Starting August 6 when Rosetta enters orbit around 67P, scientists will have more than a year to study it up close. Perhaps then we’ll get some more answers on its shapely origins. For instance, if we discover that each lobe of 67P has a different density or composition, the contact binary explanation would make a good fit. For now, let’s just say that comets’ weird shapes make them even more lovable.

Odd glows around sun may be caused by Canadian forest fires

A large, pale blue aureole or disk surrounds the sun this morning July 18 in a sky filled with high-altitude smoke from forest fires burning in Canada’s Northwest Territories. Wide-angle 15mm lens view. Credit: Bob King

It happens every summer. Forest fires in Canada pump out vast quantities of smoke which are carried by winds to the south and east. Arriving days later over the northern Great Plains and Midwest, the blue sky soon turns a pallid gray.

Smoke from forest fires near Faber Lake in the Northwest Territories streams south in this photo taken July 7, 2014 by NASA’s Terra satellite. Credit: NASA

The smoke spreads in subtle ripples and bands and dims sun and stars alike. Technically, the sky is clear, and that’s what you’ll hear from the weather service, but the smoky haze creates an overcast of its own. Sunlight is less intense, while the solar disk glows pale yellow-orange compared to its normal white-yellow. It may even disappear from view well before sunset, fading away in the fiery haze.

Wide-angle photo this morning showing the blue aureole and brownish outer ring around the sun. Could smoke particles be responsible for the appearance? Credit: Bob King

Early this morning, under faux clear skies, I noticed an unusual pale blue disk or aureole around the sun about four fists (40 degrees) wide. Beyond that lay a wide, darker ‘ring’ tinted a pale gray-brown. Forest fires release gobs of minute smoke particles and oil droplets into the atmosphere which, like the ash from volcanic eruptions, can occasionally color the sun or moon blue.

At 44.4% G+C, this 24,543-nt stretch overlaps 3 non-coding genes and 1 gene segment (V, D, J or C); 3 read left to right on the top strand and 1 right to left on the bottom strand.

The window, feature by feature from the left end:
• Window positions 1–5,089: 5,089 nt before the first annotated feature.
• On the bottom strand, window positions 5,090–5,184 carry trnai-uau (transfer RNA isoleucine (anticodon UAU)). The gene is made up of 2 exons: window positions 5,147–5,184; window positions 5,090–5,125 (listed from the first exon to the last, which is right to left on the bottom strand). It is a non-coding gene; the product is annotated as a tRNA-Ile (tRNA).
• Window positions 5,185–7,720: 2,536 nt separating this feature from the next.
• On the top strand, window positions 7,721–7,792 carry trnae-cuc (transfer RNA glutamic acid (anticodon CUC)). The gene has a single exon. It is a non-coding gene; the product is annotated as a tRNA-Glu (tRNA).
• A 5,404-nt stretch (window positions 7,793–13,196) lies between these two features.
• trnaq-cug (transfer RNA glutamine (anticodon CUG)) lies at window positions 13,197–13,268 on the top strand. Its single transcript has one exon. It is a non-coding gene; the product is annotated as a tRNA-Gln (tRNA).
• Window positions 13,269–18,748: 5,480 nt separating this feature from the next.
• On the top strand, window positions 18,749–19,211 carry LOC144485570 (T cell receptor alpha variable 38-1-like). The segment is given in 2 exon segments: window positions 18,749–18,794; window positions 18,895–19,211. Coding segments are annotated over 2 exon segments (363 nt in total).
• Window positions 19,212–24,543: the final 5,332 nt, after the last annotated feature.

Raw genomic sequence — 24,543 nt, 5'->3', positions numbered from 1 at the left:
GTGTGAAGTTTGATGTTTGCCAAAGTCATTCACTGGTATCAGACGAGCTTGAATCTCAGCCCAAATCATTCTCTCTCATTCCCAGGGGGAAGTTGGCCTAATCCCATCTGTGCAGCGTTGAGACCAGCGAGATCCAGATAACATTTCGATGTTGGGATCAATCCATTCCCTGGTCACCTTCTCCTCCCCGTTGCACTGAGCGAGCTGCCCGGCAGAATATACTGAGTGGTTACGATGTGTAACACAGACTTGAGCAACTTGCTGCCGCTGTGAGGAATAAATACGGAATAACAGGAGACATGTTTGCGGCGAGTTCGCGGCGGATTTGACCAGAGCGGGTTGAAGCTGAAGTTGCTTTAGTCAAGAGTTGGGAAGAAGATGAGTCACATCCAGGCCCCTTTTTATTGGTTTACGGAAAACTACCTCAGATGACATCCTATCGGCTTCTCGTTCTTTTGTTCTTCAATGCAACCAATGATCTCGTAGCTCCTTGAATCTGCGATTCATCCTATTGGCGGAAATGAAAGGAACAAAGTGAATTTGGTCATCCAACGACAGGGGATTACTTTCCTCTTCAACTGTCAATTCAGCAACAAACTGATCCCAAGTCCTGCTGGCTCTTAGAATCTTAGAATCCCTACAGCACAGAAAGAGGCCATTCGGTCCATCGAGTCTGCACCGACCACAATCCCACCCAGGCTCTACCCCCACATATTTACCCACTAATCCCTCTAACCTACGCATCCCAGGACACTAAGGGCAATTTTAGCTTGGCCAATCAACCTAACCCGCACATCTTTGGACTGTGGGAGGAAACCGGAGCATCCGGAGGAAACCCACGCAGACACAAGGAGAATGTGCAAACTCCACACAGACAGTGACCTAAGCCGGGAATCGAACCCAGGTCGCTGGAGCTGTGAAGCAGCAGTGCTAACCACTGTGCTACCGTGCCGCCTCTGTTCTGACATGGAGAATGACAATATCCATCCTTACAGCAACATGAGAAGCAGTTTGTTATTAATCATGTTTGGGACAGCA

Patches and bands of smoke from forest fires are seen in this National Weather Service satellite photo taken this morning July 18, 2014. Credit:NASA

It works like this. Particles that are about 1 micron across (1/1000 of a millimeter) are the same size as the wavelength of red light. The sun pours out all colors of light, but when the red portion strikes the ash or smoke, it’s scattered about the sky. The shorter wavelength blue light isn’t affected and continues to pass directly to our eyes, coloring the sun a pale blue. In effect, the particles act like a blue filter.

Bishop’s Ring around the sun due to volcanic ash of the Eyjafjallajökull volcano on Iceland. Photographed from Leiden, the Netherlands on May 18, 2010. Credit: Marco Langbroek

I’ve seen no blue moons or suns yet, but I wonder if the blue aureole might be the result of smoke particles. It resembles a phenomenon called Bishop’s Ring seen around the sun during volcanic eruptions and created by ash and sulfur droplets. Notice though the ball of the sun remains red-orange, indicating that the smoke particles are not the right size to create a blue sun. At least not yet.

A red sky sunset Friday evening July 18. Colors are enhanced from airborne smoke. Credit: Bob King

If you live where the sky is affected by the smoke of distant fires, keep an eye on the sun, moon and sky for unusual colors, disks and rings. We’d love to hear what you’re seeing.

Abundant high altitude dust on Mars scatters red light away from the sun, lending both the solar disk and sky near it a pale blue. Photo taken on May 19, 2005 by the Spirit Rover. Credit: NASA/ JPL-Caltech

My blue disk this morning also reminded me of the blue aureole around the rising sun on Mars taken by the Spirit Rover. Dust in the Martian atmosphere scatters red light like much like ash and fire smoke do on Earth. Blue sunrises and sunsets there are probably fairly common.